Sadiq & Mohammed 2017

Sokoto Journal of Veterinary Sciences, Volume 15 (Number 2). August, 2017

 

The economic impact of some important viral diseases affecting the poultry industry in Abuja, Nigeria

MB Sadiq1 & BR Mohammed2*

1.       Department of Medicine and Surgery of Large and Exotic Animals, Universiti Putra, Malaysia

2.       Department of Parasitology and Entomology, Faculty of Veterinary Medicine, University of Abuja, Nigeria

 

 

*Correspondence: Tel.: +2348038557168; E-mail: This email address is being protected from spambots. You need JavaScript enabled to view it.

 

Abstract

Viral diseases are major causes of severe economic losses in poultry worldwide. Information on the economic impact of these diseases in poultry in Abuja is scanty. This study assesses the economic impact from losses incurred due to the outbreaks of Newcastle disease, (ND), Infectious bursal disease (IBD) and Avian influenza (AI) in some selected poultry farms in Abuja from 2006 to 2015 as well as personnel perception and knowledge on the economic impact of the diseases. A six (6) poultry farms with history of outbreaks were sampled for the study from 3 Area Councils (Gwagwalada, Kuje and Municipal) in Abuja. Also, a total of 60 structured questionnaires were administered to personnel in the poultry industry. Economic losses were categorized into number and monetary value of birds lost, drop in production and loss of jobs. Data from farm records were collected, computed and analyzed using a two-way ANOVA. Results indicated that ND, AI and IBD made up of 58%, 7.6% and 33% respectively from the recorded outbreaks. Also, there was a significant difference (P<0.05) in the cumulative outbreaks, monetary value of birds lost and layoff of workers amongst the selected farms. However, other economic variables showed no significant difference. In monetary terms, outbreaks of ND resulted in the highest cumulative losses (N13 million) whilst AI caused more losses when evaluated per outbreak (N2 million). Most respondents in the questionnaire survey were involved in commercial (22%) and household production (21.6%). Awareness level of respondents on outbreaks of AI was highest and lowest for ND. Also, poultry production is a massive area of employment while biosecurity in farms need to be improved. Therefore, preventive measures are vital as these viral diseases could hinder expected revenue in poultry farms and the need for further studies to elucidate the economic losses from recurring outbreaks.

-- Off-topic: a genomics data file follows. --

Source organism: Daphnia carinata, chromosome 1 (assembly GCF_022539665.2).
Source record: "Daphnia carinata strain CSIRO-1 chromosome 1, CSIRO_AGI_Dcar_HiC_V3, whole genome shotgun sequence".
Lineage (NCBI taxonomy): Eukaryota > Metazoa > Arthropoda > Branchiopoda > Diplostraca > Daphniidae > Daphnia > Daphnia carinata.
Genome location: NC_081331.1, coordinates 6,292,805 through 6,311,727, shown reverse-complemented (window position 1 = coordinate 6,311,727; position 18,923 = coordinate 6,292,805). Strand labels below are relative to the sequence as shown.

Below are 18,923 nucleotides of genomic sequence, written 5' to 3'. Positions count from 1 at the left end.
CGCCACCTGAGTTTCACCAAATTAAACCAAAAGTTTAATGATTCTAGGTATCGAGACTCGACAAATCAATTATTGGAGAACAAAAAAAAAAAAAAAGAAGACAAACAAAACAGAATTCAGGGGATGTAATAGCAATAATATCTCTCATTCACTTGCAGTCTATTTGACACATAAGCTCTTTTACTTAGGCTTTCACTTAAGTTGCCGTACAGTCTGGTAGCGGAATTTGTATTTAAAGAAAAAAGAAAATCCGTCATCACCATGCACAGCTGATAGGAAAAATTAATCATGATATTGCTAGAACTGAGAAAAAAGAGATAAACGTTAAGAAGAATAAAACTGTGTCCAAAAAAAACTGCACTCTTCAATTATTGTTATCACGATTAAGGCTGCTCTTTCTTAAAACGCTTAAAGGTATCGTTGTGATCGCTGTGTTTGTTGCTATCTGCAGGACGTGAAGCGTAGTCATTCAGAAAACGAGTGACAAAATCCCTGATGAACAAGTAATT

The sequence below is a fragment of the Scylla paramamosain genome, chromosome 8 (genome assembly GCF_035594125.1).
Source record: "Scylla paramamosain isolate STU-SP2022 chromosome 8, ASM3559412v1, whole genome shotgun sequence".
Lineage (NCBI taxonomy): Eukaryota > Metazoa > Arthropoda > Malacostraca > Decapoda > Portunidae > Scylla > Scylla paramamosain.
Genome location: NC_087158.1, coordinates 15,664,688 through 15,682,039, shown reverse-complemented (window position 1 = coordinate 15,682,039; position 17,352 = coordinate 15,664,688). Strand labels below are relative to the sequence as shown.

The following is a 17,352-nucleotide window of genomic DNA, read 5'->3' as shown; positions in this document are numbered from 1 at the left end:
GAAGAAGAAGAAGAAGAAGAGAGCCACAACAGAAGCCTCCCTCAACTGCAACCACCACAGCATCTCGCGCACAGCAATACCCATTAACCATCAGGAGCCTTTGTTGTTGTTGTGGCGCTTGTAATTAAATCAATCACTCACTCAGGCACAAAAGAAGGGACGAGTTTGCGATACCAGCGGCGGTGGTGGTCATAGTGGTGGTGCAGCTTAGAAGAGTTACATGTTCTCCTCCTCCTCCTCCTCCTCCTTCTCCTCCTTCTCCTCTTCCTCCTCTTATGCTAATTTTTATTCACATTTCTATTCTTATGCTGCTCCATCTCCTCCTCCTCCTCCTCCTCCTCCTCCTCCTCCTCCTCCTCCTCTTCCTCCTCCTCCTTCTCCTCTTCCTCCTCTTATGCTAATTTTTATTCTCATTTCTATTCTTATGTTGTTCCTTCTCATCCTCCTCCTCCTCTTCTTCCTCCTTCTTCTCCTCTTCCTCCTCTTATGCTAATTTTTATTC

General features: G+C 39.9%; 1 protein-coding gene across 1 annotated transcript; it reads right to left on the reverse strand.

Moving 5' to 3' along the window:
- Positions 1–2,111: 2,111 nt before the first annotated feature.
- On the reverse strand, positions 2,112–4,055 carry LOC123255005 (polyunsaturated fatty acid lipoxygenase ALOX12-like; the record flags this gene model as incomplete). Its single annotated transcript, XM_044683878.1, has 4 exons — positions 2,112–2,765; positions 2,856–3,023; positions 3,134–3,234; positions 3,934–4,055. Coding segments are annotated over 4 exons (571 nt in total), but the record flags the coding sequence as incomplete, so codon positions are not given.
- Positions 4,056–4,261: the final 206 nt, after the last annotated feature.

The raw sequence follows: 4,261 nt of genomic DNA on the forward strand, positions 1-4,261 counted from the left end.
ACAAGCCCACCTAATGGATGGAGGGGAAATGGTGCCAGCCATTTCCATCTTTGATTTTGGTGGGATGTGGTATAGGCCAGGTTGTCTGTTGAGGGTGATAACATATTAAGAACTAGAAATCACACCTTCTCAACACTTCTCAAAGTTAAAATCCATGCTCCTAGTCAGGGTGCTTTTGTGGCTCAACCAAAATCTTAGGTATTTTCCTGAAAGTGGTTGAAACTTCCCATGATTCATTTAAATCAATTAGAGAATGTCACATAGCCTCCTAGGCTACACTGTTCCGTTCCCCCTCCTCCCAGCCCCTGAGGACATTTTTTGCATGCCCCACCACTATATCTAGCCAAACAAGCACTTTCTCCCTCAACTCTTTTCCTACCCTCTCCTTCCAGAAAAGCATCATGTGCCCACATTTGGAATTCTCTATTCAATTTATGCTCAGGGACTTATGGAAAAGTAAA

Keywords: Avian influenza, Economic loss, Infectious bursal disease, Newcastle disease, Poultry

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